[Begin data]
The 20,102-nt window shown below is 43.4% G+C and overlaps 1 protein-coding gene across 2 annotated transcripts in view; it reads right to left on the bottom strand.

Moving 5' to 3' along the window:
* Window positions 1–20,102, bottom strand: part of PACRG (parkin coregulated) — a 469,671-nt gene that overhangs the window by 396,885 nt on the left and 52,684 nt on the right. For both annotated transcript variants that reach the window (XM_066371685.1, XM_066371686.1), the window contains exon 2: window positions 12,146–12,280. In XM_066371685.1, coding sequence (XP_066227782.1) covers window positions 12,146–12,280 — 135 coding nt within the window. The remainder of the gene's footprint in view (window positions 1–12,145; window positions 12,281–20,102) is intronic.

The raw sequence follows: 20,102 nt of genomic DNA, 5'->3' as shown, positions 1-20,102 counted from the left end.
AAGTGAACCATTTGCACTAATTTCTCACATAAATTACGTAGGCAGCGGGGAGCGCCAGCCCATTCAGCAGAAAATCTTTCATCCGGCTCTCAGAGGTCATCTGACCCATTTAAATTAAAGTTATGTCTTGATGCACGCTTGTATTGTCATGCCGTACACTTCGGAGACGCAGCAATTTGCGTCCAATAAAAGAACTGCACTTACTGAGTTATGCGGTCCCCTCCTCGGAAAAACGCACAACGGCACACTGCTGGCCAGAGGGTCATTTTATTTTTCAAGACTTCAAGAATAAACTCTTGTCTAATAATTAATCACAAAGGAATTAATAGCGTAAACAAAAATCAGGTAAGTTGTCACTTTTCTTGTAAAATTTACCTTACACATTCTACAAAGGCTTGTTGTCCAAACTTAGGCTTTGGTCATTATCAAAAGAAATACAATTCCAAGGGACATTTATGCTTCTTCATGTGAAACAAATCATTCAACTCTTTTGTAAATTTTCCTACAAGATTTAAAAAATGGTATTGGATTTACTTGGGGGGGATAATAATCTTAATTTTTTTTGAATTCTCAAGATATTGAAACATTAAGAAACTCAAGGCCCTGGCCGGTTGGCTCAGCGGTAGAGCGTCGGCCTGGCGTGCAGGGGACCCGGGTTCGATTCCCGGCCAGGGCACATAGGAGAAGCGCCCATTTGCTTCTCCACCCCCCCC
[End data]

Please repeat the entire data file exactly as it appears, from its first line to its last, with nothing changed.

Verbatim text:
The 20,102-nt window shown below is 43.4% G+C and overlaps 1 protein-coding gene across 2 annotated transcripts in view; it reads right to left on the bottom strand.

Moving 5' to 3' along the window:
* Window positions 1–20,102, bottom strand: part of PACRG (parkin coregulated) — a 469,671-nt gene that overhangs the window by 396,885 nt on the left and 52,684 nt on the right. For both annotated transcript variants that reach the window (XM_066371685.1, XM_066371686.1), the window contains exon 2: window positions 12,146–12,280. In XM_066371685.1, coding sequence (XP_066227782.1) covers window positions 12,146–12,280 — 135 coding nt within the window. The remainder of the gene's footprint in view (window positions 1–12,145; window positions 12,281–20,102) is intronic.

The raw sequence follows: 20,102 nt of genomic DNA, 5'->3' as shown, positions 1-20,102 counted from the left end.
AAGTGAACCATTTGCACTAATTTCTCACATAAATTACGTAGGCAGCGGGGAGCGCCAGCCCATTCAGCAGAAAATCTTTCATCCGGCTCTCAGAGGTCATCTGACCCATTTAAATTAAAGTTATGTCTTGATGCACGCTTGTATTGTCATGCCGTACACTTCGGAGACGCAGCAATTTGCGTCCAATAAAAGAACTGCACTTACTGAGTTATGCGGTCCCCTCCTCGGAAAAACGCACAACGGCACACTGCTGGCCAGAGGGTCATTTTATTTTTCAAGACTTCAAGAATAAACTCTTGTCTAATAATTAATCACAAAGGAATTAATAGCGTAAACAAAAATCAGGTAAGTTGTCACTTTTCTTGTAAAATTTACCTTACACATTCTACAAAGGCTTGTTGTCCAAACTTAGGCTTTGGTCATTATCAAAAGAAATACAATTCCAAGGGACATTTATGCTTCTTCATGTGAAACAAATCATTCAACTCTTTTGTAAATTTTCCTACAAGATTTAAAAAATGGTATTGGATTTACTTGGGGGGGATAATAATCTTAATTTTTTTTGAATTCTCAAGATATTGAAACATTAAGAAACTCAAGGCCCTGGCCGGTTGGCTCAGCGGTAGAGCGTCGGCCTGGCGTGCAGGGGACCCGGGTTCGATTCCCGGCCAGGGCACATAGGAGAAGCGCCCATTTGCTTCTCCACCCCCCCC